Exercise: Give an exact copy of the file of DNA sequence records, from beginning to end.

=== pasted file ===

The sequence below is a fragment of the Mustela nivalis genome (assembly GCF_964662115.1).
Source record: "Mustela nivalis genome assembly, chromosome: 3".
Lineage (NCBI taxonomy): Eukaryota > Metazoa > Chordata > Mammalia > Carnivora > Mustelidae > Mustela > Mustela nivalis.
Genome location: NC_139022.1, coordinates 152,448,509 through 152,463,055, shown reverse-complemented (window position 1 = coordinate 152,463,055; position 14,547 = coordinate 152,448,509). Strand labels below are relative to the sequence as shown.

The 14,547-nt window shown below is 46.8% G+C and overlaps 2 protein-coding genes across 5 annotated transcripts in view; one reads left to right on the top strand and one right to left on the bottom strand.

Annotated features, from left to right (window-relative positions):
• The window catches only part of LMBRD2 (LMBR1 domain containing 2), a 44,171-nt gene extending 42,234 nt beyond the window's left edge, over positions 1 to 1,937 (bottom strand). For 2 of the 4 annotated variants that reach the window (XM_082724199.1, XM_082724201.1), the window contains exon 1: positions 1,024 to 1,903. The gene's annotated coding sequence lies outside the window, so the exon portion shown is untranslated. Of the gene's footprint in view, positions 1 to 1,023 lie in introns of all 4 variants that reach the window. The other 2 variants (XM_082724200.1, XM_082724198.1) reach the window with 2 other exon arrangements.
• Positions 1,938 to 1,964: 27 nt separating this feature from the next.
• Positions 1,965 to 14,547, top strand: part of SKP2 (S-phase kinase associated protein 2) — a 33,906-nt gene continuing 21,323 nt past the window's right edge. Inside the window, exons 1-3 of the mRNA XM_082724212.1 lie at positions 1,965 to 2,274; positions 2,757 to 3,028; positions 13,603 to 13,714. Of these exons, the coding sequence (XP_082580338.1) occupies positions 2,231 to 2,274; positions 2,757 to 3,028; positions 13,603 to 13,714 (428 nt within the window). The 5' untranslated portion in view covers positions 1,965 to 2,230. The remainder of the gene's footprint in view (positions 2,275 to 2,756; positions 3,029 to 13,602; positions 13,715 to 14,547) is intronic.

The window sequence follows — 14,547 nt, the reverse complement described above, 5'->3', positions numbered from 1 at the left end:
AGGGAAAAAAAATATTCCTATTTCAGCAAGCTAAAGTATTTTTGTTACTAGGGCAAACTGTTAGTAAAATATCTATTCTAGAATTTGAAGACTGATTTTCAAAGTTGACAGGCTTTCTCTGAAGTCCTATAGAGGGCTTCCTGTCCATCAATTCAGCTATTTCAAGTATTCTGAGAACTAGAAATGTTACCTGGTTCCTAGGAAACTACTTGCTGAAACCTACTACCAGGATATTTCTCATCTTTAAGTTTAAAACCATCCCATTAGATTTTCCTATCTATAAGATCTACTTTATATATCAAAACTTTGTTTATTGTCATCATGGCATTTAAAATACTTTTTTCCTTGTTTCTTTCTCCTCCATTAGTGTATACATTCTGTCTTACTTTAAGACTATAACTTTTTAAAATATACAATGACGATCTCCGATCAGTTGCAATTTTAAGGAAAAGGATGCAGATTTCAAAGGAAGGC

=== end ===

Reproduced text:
The sequence below is a fragment of the Mustela nivalis genome (assembly GCF_964662115.1).
Source record: "Mustela nivalis genome assembly, chromosome: 3".
Lineage (NCBI taxonomy): Eukaryota > Metazoa > Chordata > Mammalia > Carnivora > Mustelidae > Mustela > Mustela nivalis.
Genome location: NC_139022.1, coordinates 152,448,509 through 152,463,055, shown reverse-complemented (window position 1 = coordinate 152,463,055; position 14,547 = coordinate 152,448,509). Strand labels below are relative to the sequence as shown.

The 14,547-nt window shown below is 46.8% G+C and overlaps 2 protein-coding genes across 5 annotated transcripts in view; one reads left to right on the top strand and one right to left on the bottom strand.

Annotated features, from left to right (window-relative positions):
• The window catches only part of LMBRD2 (LMBR1 domain containing 2), a 44,171-nt gene extending 42,234 nt beyond the window's left edge, over positions 1 to 1,937 (bottom strand). For 2 of the 4 annotated variants that reach the window (XM_082724199.1, XM_082724201.1), the window contains exon 1: positions 1,024 to 1,903. The gene's annotated coding sequence lies outside the window, so the exon portion shown is untranslated. Of the gene's footprint in view, positions 1 to 1,023 lie in introns of all 4 variants that reach the window. The other 2 variants (XM_082724200.1, XM_082724198.1) reach the window with 2 other exon arrangements.
• Positions 1,938 to 1,964: 27 nt separating this feature from the next.
• Positions 1,965 to 14,547, top strand: part of SKP2 (S-phase kinase associated protein 2) — a 33,906-nt gene continuing 21,323 nt past the window's right edge. Inside the window, exons 1-3 of the mRNA XM_082724212.1 lie at positions 1,965 to 2,274; positions 2,757 to 3,028; positions 13,603 to 13,714. Of these exons, the coding sequence (XP_082580338.1) occupies positions 2,231 to 2,274; positions 2,757 to 3,028; positions 13,603 to 13,714 (428 nt within the window). The 5' untranslated portion in view covers positions 1,965 to 2,230. The remainder of the gene's footprint in view (positions 2,275 to 2,756; positions 3,029 to 13,602; positions 13,715 to 14,547) is intronic.

The window sequence follows — 14,547 nt, the reverse complement described above, 5'->3', positions numbered from 1 at the left end:
AGGGAAAAAAAATATTCCTATTTCAGCAAGCTAAAGTATTTTTGTTACTAGGGCAAACTGTTAGTAAAATATCTATTCTAGAATTTGAAGACTGATTTTCAAAGTTGACAGGCTTTCTCTGAAGTCCTATAGAGGGCTTCCTGTCCATCAATTCAGCTATTTCAAGTATTCTGAGAACTAGAAATGTTACCTGGTTCCTAGGAAACTACTTGCTGAAACCTACTACCAGGATATTTCTCATCTTTAAGTTTAAAACCATCCCATTAGATTTTCCTATCTATAAGATCTACTTTATATATCAAAACTTTGTTTATTGTCATCATGGCATTTAAAATACTTTTTTCCTTGTTTCTTTCTCCTCCATTAGTGTATACATTCTGTCTTACTTTAAGACTATAACTTTTTAAAATATACAATGACGATCTCCGATCAGTTGCAATTTTAAGGAAAAGGATGCAGATTTCAAAGGAAGGC